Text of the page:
Open Thread

by epi on November 1, 2013

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{ 5 comments… read them below or add one }

Joanna November 1, 2013 at 8:57 am

I know this has been brought up before, but it’s an ongoing issue for me, so I’m always looking for fresh thoughts…

I’m a woman in my early thirties, who has been battling a serious chronic illness for the past decade. One of the most noticeable effects is in the way that I walk. I have extreme difficulty climbing stairs or rising from a chair, and even when I’m walking on a level surface, it’s slower than most people and with a stiffness/limp.

I often encounter random strangers, asking me “what’s the matter with you” or else asking me if it’s “a sports injury.” (Apparently, despite everything that’s going on in today’s world, many people are still under the delusion that only the elderly might have serious medical problems.)

To the latter, I usually respond with a curt “no.” And then lapse into silence. The idea isn’t really to be rude, but to discourage further discussion. I’m quite open about my issues with people who are actual parts of my life, but I’m loathe to get into my entire medical history with every Tom, Dick and Harry I pass on the street.

The problem, of course, is that if Joe Clueless had no issue opening his mouth to inquire in the first place, he’s not likely to pick up on a subtle hint such as a curt non-response, so he’ll keep badgering. Again, I don’t want to fight rudeness WITH rudeness, but I really don’t want to answer either.

Thoughts?

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Elizabeth November 1, 2013 at 4:00 pm

How about, “Sorry, I don’t discuss private medical information with strangers.”
“I”m sorry, but that’s none of your business.”

If you want to have some fun:
“I don’t want to spoil your supper, but let’s just say that if anyone suggests skinny dipping in the Mekong River/marshes of Louisiana, just say no!”
“I used to work for the circus, and let’s just say that they use better locks on the tigers’ cages now…”
“Actually, I have a very contagious illness, you may want to keep your distance!”

In all seriousness, I think you’re doing well with your curt “no.” To the person who keeps asking, “I’d rather not discuss it” is also useful.

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Winifred Rosenburg November 1, 2013 at 8:17 pm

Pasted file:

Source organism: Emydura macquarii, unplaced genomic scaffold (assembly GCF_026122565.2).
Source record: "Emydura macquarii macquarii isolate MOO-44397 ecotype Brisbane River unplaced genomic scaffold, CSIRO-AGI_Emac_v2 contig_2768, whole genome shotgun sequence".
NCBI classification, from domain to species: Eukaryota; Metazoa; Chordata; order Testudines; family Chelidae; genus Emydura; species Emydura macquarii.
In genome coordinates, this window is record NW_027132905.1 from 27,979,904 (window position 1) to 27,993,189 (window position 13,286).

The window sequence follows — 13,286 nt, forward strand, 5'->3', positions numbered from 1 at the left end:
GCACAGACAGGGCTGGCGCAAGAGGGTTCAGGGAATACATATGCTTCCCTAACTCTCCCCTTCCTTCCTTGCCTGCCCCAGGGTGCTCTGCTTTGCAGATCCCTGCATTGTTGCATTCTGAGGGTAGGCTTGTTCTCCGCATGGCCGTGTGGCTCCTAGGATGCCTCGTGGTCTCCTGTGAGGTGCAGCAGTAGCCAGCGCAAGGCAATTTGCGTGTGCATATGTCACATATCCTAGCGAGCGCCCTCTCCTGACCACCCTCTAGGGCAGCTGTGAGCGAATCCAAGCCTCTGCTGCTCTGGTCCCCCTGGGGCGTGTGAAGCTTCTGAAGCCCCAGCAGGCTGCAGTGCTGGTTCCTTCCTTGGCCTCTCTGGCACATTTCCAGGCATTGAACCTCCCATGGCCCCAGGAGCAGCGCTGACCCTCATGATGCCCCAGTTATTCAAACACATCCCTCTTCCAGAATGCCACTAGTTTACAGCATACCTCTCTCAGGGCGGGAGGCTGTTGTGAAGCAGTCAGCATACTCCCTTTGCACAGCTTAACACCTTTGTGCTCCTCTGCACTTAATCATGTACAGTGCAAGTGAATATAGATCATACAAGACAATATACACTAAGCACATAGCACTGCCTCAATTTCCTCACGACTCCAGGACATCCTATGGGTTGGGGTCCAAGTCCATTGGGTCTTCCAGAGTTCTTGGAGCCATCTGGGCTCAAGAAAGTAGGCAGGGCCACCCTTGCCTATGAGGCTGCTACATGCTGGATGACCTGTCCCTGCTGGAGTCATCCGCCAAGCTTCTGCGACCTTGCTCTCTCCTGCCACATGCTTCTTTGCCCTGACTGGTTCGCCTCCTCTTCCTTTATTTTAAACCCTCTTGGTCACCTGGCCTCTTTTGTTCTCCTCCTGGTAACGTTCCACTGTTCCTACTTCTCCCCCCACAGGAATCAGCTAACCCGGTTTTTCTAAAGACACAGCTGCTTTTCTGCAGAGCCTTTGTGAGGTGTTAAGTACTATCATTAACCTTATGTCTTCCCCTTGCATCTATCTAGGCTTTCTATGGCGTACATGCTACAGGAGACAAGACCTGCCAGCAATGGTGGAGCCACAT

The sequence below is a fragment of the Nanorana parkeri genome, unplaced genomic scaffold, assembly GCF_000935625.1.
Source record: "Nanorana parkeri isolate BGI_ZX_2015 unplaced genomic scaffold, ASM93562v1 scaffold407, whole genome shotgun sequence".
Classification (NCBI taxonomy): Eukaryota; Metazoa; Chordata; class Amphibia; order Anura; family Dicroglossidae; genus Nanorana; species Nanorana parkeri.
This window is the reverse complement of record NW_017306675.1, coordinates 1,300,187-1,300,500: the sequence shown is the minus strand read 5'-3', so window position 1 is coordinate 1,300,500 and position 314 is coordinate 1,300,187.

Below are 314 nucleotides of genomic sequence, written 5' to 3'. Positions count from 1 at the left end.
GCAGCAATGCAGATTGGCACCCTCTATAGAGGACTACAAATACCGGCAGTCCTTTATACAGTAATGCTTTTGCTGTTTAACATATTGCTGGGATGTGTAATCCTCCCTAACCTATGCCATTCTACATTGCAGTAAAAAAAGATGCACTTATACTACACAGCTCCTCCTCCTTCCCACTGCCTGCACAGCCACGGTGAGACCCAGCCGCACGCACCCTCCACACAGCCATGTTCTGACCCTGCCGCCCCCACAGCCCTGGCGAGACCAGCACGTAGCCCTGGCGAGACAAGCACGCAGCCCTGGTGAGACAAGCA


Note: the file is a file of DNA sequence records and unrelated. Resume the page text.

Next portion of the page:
I would just look at them with a raised eyebrow and walk away. My sister’s infant son had casts on his legs for a few months because of a birth defect and she encountered people who would ask “what happened to him!” (with a tone that implied “what did you do to him!”) I was disappointed when she gave actual answers.

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Vanna Keiler November 1, 2013 at 3:02 pm

Hi Joanna. Sounds like you certainly have an ongoing problem with enquiring strangers. Unfortunately, due to your age, I’m guessing the enquiries won’t cease, or desist. People’s perception of what is acceptable to mentally absorb has been rattled when they encounter you, so they must rationalize what they are seeing with why they are seeing it (e.g. “She is young, should not be walking stiffly…must be an injury). This is not to justify their response, but rather to understand it.

Since these people are complete strangers, you need not respond at all if it makes you uncomfortable/angry/resentful/just don’t feel like it. It is not being rude to simply smile and continue walking. Or nod vaguely, (no smile), and continue walking. Or continue walking.

We need not acknowledge every human being we encounter on the street. It is not being rude to continue walking on in the face of unsolicited enquiries, particularly those of a personal nature. Were it an enclosed, social setting, I would suggest a smile and some other options to address the enquiries. But certainly not to the general public, in a public venue.

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Nina November 4, 2013 at 12:59 pm

Joanna, I definitely wouldn’t engage with strangers in a public place about such things. I have a similar issue, because it is not immediately obvious by looking at me what race I am and some people feel the need to ask. I have learned that no one who would ask a personal question or a stranger with no other conversation is trying to help me out or means well. They are probably (at best) just bored and killing time. Smiling and shrugging, I think, is just fine.

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